Somewhere along the line, our generation decided it was “not healthy” not to express grief.  That, basically, we should feel free…no, not even “free,” more like obligated, to cry and wail and gnash our teeth as publicly as possible.  And that’s fine, I guess…to a point. 

But we seem to have forgotten that if we express something in public, we need to expect a reaction.  And we can’t necessarily dictate what that reaction will be.  So, maybe the reason our parents were private with their suffering was twofold:  Maybe they didn’t want to burden their friends and acquaintances; maybe they wanted to spare them the uncomfortable task of attempting to console the inconsolable. 

And maybe they didn’t want to burden themselves with the act of filtering the comments of their poor, bumbling, well-meaning friends.  Better not to have things coming at you that you would need to let bounce off, when you barely have the strength to get up in the morning, much less field well-meaning mis-speech. 

So maybe…maybe the answer, in our say-everything, do-anything 21st century culture is to just…


Sometimes, silence is enough.

Wednesday, June 3, 2015


Spring and its rowdy successor, Summer, are threatening to catch and overtake me again.  At this stage of my life, I can’t relate to all the bursting forth, all the fecundity, all the “here-today-gone-tomorrow-ness” of the seasons of light and life.  By the time I’m thinking about strawberries, the apples are ripening.  As I begin to lose myself in the beauty of irises, they brown and fade in favor of daylilies, which then disappear before I have turned my eyes fully in their direction.  The sweet scent of the honeysuckle vine tickles my nose for a few seconds and fades, long before I’ve had my fill of it.  Things simply move too fast this time of year, and with each passing year I find myself less able to keep up.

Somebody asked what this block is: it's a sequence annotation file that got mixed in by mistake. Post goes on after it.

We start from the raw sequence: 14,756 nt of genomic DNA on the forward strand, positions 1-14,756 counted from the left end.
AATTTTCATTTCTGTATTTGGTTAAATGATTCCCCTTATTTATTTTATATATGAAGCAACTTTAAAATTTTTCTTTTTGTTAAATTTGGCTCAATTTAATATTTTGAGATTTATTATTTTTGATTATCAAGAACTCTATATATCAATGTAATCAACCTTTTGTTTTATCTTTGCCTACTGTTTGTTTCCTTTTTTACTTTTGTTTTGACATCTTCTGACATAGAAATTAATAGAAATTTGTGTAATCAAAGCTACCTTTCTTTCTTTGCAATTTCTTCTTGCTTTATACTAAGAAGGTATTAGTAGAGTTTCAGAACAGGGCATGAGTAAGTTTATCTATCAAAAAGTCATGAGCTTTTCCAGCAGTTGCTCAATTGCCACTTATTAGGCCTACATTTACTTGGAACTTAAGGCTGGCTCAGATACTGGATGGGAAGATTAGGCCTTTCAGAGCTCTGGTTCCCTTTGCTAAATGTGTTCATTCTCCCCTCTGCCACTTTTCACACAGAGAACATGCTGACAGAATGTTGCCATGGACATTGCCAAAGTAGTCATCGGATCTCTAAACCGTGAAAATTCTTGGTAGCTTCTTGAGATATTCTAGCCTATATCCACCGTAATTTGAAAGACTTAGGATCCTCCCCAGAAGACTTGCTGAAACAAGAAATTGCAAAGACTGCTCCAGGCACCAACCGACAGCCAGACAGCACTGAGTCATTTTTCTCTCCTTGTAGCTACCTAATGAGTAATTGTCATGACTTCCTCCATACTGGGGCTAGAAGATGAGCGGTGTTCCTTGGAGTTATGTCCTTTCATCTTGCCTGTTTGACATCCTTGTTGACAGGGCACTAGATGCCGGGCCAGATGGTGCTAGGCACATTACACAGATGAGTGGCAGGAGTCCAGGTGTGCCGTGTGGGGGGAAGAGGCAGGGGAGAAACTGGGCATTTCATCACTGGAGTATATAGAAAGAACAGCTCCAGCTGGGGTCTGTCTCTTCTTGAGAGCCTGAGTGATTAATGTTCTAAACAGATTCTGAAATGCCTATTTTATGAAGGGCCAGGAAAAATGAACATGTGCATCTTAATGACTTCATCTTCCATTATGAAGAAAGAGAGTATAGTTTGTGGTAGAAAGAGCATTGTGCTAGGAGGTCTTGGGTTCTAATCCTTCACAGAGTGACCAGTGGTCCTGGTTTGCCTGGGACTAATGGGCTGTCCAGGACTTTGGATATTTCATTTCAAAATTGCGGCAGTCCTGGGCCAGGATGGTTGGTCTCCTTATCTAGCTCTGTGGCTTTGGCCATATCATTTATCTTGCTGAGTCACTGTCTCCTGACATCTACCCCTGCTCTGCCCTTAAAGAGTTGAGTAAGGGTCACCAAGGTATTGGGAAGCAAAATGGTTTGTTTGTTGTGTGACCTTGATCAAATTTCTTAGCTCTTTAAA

And so I have begun to resent Spring, as I would resent a friend who has moved on and left me behind.  I have no love, these days, for people and things that move too fast, and can’t wait for me to catch up.  An amazing admission from one who has characteristically lived out her life a half-step ahead of, and so, out of sync with, everyone else.  Not a place where I ever thought to be…but so it is.

The lengthening of the days and the leafing of the trees only cause me to pine for the slanting light of Fall, its smoky air and blazing colors.   And then the dignified stillness of Winter…which is not still at all, but is itself bursting with life…but life that is not hidden from me behind heavy veils of green leaves and long grasses, not to mention crowds of fair-weather-loving human beings.

Winter is a season that waits for me.   If I miss something, it gives me multiple opportunities to experience it again.  It pauses long enough for me to see, and watch, and absorb.  It is the friend of my old age. 

But, today…I’ll strive not to give in to my homesickness for Winter, so that I don’t completely miss the joy of Spring and Summer—even if that joy be more a memory of seasons past than of the warm green that slides too quickly through my crooked, work-worn fingers.